Testosterone is a hormone that’s important for sex drive, muscle development, bone strength, and the production of red blood cells. It’s the principal sex hormone among men. Women also produce it, but in smaller quantities.
The levels of testosterone in your body typically peak in early adulthood. As you age, it’s natural for your testosterone levels to decline. Symptoms of lowered levels of testosterone can include:
- sexual dysfunction
- reduced muscle mass
- emotional changes.
Many products on the market promise to increase vigor, sex drive, and muscle building ability by boosting testosterone levels. But before you reach for one of these so-called natural testosterone boosting supplements, get the facts on what testosterone powders contain and whether or not they’ll benefit your health.
Declining levels of testosterone can cause unpleasant and disruptive symptoms. But opinions are mixed on whether a low testosterone level should be treated and how it should be treated.
There are risks associated with testosterone supplementation that include:
- increased chance of developing heart disease
- sleep apnea
- prostate growth
- high red blood cell counts, which could increase the risk of clotting
- breast swelling or tenderness
- ankle swelling
Because of these risks, supplements that contain actual testosterone are considered controlled substances, and are available by prescription only.
As an alternative to prescription testosterone supplementation, some people turn to over-the-counter options. These products promise to improve naturally decreasing testosterone levels. They’re often called “testosterone boosters,” and typically come in powdered form.
These supplements don’t contain actual testosterone or other hormones. Instead, they contain herbs and other substances that are supposed to increase your natural production of testosterone. But the evidence that these products are effective is limited.
Always consult your doctor before taking testosterone boosting products or other dietary supplements. It’s also important to look at the ingredients and evaluate their safety before you try one of these products.
One common ingredient found in testosterone boosters is an herb called Tribulus terrestris, or puncture vine. This herb has long been used to treat impotence and female infertility.
Proponents claim that it increases your body’s production of several hormones, including testosterone. Some athletes turn to this herb in an attempt to enhance performance.
According to a research review published in the Journal of Dietary Supplements, current evidence suggests that T. terrestris is ineffective for boosting testosterone in people. The researchers looked at 11 studies on the herb.
Only three of those studies found an increase in testosterone after supplementation with T. terrestris. All three of those studies were conducted on nonhuman animals, rather than human subjects.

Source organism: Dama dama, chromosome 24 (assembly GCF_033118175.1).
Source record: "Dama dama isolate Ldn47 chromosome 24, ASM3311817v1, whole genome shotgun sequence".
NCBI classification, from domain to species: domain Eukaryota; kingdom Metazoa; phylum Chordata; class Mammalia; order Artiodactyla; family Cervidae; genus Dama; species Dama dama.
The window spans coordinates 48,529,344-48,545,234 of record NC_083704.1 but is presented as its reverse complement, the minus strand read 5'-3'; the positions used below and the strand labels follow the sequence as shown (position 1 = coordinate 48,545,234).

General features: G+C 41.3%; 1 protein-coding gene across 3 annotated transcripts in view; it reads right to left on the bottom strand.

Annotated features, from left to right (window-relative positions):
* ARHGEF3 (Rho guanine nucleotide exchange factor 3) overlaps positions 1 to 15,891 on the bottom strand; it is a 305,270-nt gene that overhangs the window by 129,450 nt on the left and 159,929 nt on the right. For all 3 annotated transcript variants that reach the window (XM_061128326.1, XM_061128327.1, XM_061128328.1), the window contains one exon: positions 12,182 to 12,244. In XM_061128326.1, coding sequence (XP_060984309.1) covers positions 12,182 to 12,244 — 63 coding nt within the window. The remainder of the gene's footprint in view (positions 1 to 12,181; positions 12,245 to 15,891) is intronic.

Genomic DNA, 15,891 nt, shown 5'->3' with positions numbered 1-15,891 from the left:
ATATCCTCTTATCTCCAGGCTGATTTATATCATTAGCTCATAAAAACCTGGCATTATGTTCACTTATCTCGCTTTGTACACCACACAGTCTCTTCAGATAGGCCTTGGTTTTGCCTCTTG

More research is still needed to learn how T. terrestris impacts people.
DHEA stands for dehydroepiandrosterone. It’s a hormone that your body makes naturally. It’s available as a supplement and is a common ingredient in testosterone boosters.
One study reported in the found that DHEA supplementation could increase levels of free testosterone in middle-aged men. But the research on how DHEA supplementation impacts the body is limited.
DHEA also comes with safety concerns. Possible side effects include hair loss, upset stomach, and high blood pressure. It can also interact with certain medications and supplements. Be sure to discuss DHEA with your doctor before trying it.
Creatine is made naturally in your liver and kidneys. It has long been used as a supplement for building muscle. According to the Mayo Clinic, there’s strong evidence that it can increase muscle mass and strength. However, it doesn’t appear to significantly improve aerobic endurance.
Creatine is often included in testosterone boosters because decreased muscle mass is a side effect of naturally declining testosterone levels. Yet there’s currently no evidence to prove this.
HMB stands for hydroxymethyl butyrate. It’s another substance that your body makes naturally. It’s also often used in testosterone boosters.
There’s no real evidence that HMB can increase testosterone levels. According to the Heart Center at St. Mark’s Hospital, some studies suggest it may improve muscle mass and strength when combined with weight training. However, the research findings are mixed.
HMB appears to be safe as a supplement when taken in recommended doses. Clinical trials haven’t shown any significant adverse side effects from short-term HMB use. But it’s important to note it hasn’t been fully evaluated for health risks.
L-arginine is an amino acid that your body makes naturally. It acts like a vasodilator when used as a supplement. In other words, it helps to widen blood vessels. It’s been used to treat heart disease, high blood pressure, and erectile dysfunction (ED).
Testosterone boosting products sometimes include L-arginine. Some people believe it can improve ED and athletic performance, but the evidence is very limited. According to the Mayo Clinic, more research is needed to learn how L-arginine affects ED and exercise performance.
L-arginine may be toxic in doses greater that 30 grams and may also interact with certain medications. There are also other safety concerns with using L-arginine that include:
- increased risk of bleeding
- affected blood sugar levels
- abnormally high levels of blood potassium
- low blood pressure
Over-the-counter testosterone boosting products make tempting promises to restore muscle mass, sexual function, and overall vitality. But proceed with caution if you’re thinking of using one. Most of the ingredients don’t actually increase testosterone levels, and some carry serious health risks.
A better solution is to see your doctor for a testosterone level test. Your doctor can help you identify the treatment options that are best for you.